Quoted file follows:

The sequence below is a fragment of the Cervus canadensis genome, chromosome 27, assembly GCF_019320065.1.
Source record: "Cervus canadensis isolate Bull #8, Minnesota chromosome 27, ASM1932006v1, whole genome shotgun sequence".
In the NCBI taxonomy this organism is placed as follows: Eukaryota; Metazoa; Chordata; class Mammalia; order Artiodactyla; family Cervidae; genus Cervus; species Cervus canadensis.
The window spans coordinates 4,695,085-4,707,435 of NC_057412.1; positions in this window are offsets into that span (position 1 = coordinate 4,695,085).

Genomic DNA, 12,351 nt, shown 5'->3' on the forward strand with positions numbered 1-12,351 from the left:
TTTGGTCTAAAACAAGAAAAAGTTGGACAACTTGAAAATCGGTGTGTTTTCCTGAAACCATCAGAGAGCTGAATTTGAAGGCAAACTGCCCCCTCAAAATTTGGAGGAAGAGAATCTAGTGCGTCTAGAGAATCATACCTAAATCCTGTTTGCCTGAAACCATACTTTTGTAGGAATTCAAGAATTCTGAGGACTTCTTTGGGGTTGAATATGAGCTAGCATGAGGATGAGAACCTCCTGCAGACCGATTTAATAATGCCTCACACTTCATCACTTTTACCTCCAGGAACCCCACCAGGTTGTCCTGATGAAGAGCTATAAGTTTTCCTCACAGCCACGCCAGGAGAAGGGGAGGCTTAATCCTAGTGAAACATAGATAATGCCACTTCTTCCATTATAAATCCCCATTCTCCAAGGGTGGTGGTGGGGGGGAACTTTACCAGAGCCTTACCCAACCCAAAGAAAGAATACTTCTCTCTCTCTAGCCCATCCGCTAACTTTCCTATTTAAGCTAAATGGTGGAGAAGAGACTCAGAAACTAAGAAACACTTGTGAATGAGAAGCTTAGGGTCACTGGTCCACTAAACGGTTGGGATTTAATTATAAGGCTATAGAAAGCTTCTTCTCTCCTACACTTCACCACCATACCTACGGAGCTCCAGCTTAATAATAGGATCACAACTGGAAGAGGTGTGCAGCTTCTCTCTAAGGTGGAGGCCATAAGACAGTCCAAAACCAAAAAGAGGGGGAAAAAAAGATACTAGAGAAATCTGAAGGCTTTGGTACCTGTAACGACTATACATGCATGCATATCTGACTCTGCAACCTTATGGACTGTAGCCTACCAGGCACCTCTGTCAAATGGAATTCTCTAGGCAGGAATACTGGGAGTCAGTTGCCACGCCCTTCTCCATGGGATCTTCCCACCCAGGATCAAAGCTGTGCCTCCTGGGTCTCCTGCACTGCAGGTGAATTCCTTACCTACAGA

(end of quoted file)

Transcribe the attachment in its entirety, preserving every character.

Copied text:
The sequence below is a fragment of the Cervus canadensis genome, chromosome 27, assembly GCF_019320065.1.
Source record: "Cervus canadensis isolate Bull #8, Minnesota chromosome 27, ASM1932006v1, whole genome shotgun sequence".
In the NCBI taxonomy this organism is placed as follows: Eukaryota; Metazoa; Chordata; class Mammalia; order Artiodactyla; family Cervidae; genus Cervus; species Cervus canadensis.
The window spans coordinates 4,695,085-4,707,435 of NC_057412.1; positions in this window are offsets into that span (position 1 = coordinate 4,695,085).

Genomic DNA, 12,351 nt, shown 5'->3' on the forward strand with positions numbered 1-12,351 from the left:
TTTGGTCTAAAACAAGAAAAAGTTGGACAACTTGAAAATCGGTGTGTTTTCCTGAAACCATCAGAGAGCTGAATTTGAAGGCAAACTGCCCCCTCAAAATTTGGAGGAAGAGAATCTAGTGCGTCTAGAGAATCATACCTAAATCCTGTTTGCCTGAAACCATACTTTTGTAGGAATTCAAGAATTCTGAGGACTTCTTTGGGGTTGAATATGAGCTAGCATGAGGATGAGAACCTCCTGCAGACCGATTTAATAATGCCTCACACTTCATCACTTTTACCTCCAGGAACCCCACCAGGTTGTCCTGATGAAGAGCTATAAGTTTTCCTCACAGCCACGCCAGGAGAAGGGGAGGCTTAATCCTAGTGAAACATAGATAATGCCACTTCTTCCATTATAAATCCCCATTCTCCAAGGGTGGTGGTGGGGGGGAACTTTACCAGAGCCTTACCCAACCCAAAGAAAGAATACTTCTCTCTCTCTAGCCCATCCGCTAACTTTCCTATTTAAGCTAAATGGTGGAGAAGAGACTCAGAAACTAAGAAACACTTGTGAATGAGAAGCTTAGGGTCACTGGTCCACTAAACGGTTGGGATTTAATTATAAGGCTATAGAAAGCTTCTTCTCTCCTACACTTCACCACCATACCTACGGAGCTCCAGCTTAATAATAGGATCACAACTGGAAGAGGTGTGCAGCTTCTCTCTAAGGTGGAGGCCATAAGACAGTCCAAAACCAAAAAGAGGGGGAAAAAAAGATACTAGAGAAATCTGAAGGCTTTGGTACCTGTAACGACTATACATGCATGCATATCTGACTCTGCAACCTTATGGACTGTAGCCTACCAGGCACCTCTGTCAAATGGAATTCTCTAGGCAGGAATACTGGGAGTCAGTTGCCACGCCCTTCTCCATGGGATCTTCCCACCCAGGATCAAAGCTGTGCCTCCTGGGTCTCCTGCACTGCAGGTGAATTCCTTACCTACAGA